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'[OT]: KVM problems'
2002\08\10@132613 by Jai Dhar

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Hi,

I have two computers, and bought a KVM (keyboard/video/monitor switch) to hook
them up to my monitor. Now, I already had one computer/monitor in their fine
with no problems, but when I went to hook up the new computer's (it's not
really a NEW computer per say) monitor cable to the KVM, mad sparks flew
everywhere! I tried it in another port, same thing... I even bought another
KVM, and wasted my money, because same thing happened. Odd thing is, when I
disconnected the power line to the PSU of the new computer, no sparks flew..
so it almost seems like it's trying to deliver current to the KVM or
something. Anyone know?

Jai

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2002\08\10@134526 by John Ferrell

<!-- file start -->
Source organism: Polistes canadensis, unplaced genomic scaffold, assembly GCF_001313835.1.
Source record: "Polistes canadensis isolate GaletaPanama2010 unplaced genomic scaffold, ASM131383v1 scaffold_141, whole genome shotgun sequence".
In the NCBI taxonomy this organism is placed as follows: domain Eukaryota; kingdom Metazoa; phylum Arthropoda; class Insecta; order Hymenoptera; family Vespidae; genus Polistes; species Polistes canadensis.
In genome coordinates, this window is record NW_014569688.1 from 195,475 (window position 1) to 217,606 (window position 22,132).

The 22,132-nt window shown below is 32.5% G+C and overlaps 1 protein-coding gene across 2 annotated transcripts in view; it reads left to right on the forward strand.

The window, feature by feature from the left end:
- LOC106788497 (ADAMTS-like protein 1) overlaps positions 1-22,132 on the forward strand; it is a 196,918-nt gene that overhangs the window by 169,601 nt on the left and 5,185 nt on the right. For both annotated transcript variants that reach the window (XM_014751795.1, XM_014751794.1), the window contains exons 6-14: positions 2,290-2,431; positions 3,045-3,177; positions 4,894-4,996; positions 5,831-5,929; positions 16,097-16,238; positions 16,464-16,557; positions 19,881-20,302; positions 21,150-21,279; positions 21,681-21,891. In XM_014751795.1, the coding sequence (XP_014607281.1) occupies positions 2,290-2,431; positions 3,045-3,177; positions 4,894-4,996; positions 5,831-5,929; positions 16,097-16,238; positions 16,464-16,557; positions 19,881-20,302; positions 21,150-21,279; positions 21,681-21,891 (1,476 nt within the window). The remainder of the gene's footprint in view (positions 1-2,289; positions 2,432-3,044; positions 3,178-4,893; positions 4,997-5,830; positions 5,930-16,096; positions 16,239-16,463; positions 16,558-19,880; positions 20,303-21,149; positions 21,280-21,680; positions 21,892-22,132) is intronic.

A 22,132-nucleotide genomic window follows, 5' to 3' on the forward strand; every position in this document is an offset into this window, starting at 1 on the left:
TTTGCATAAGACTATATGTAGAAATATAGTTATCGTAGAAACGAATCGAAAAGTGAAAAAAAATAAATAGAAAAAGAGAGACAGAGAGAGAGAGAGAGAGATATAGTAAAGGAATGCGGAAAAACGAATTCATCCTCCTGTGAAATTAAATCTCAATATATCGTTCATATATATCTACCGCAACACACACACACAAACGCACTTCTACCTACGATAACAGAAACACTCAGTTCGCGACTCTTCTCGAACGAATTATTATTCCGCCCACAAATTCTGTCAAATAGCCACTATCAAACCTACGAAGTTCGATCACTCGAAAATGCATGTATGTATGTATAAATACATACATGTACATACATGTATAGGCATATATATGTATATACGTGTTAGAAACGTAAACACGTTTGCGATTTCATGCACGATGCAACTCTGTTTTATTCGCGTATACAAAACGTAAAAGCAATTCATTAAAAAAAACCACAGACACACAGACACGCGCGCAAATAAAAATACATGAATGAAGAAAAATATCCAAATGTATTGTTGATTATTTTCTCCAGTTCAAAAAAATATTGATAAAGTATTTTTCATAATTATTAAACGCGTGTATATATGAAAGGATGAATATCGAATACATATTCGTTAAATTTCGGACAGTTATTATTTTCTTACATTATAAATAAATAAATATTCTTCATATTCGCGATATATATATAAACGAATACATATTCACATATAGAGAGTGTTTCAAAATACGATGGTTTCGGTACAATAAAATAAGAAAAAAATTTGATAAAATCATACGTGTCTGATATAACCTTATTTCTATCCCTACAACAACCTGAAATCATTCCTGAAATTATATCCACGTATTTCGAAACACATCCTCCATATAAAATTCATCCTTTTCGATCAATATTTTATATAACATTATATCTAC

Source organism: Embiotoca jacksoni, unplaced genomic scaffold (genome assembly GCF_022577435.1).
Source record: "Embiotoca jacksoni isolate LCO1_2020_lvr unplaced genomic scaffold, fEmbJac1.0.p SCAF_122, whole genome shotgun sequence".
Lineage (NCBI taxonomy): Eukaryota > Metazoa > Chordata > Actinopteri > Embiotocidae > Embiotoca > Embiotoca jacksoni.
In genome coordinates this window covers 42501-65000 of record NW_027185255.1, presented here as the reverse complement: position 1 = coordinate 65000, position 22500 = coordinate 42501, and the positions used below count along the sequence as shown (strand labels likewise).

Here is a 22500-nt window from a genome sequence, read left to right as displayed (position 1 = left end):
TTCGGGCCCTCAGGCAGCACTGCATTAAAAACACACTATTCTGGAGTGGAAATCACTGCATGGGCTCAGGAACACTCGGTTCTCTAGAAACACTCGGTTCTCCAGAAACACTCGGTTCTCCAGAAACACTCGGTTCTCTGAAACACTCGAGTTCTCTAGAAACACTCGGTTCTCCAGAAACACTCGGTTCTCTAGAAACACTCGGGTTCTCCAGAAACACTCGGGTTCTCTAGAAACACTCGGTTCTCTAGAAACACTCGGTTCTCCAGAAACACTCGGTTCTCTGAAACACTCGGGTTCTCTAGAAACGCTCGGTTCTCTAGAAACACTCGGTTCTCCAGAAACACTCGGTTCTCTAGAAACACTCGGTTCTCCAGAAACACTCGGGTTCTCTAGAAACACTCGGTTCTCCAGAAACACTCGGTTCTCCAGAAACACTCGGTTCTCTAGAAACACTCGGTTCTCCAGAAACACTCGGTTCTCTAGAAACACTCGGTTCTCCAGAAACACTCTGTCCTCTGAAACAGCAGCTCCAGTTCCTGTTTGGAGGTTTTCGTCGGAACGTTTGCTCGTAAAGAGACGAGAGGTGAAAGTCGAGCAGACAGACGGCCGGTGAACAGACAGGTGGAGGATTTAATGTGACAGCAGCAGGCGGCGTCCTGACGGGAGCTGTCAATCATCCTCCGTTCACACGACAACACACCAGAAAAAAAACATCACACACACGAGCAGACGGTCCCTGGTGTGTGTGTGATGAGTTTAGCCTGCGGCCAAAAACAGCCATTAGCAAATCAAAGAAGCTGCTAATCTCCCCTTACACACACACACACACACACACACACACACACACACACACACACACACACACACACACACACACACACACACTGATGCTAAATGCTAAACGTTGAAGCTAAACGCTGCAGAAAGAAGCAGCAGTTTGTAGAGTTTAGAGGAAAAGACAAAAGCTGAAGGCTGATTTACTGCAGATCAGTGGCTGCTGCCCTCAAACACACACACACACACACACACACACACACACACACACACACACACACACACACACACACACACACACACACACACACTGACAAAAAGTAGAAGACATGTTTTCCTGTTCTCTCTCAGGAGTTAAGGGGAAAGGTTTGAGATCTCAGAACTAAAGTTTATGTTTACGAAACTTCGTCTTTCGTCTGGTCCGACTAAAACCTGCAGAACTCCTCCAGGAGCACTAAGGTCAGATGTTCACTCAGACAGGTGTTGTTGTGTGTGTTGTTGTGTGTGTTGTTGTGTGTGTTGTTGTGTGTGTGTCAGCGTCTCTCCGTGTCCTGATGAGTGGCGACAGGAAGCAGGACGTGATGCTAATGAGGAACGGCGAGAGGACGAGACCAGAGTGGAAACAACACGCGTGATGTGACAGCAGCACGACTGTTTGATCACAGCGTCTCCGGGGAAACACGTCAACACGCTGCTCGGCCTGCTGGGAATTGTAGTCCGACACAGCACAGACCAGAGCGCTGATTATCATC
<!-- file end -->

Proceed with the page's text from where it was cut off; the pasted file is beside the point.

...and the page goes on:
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The first step is to verify that there is no voltage difference between the
two systems chassis. They should share a common ground through the grounding
pin on the power plugs.

I use a Belkin KVM between multiple systems (2-4, depending what is in the
shop) with good results.

{Original Message removed}

2002\08\10@135405 by Jai Dhar

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> The first step is to verify that there is no voltage difference between the
> two systems chassis. They should share a common ground through the grounding
> pin on the power plugs.

How do I check this? ANd power plugs = monitor plugs or power plugs = plugs to
mains line?
>
> I use a Belkin KVM between multiple systems (2-4, depending what is in the
> shop) with good results.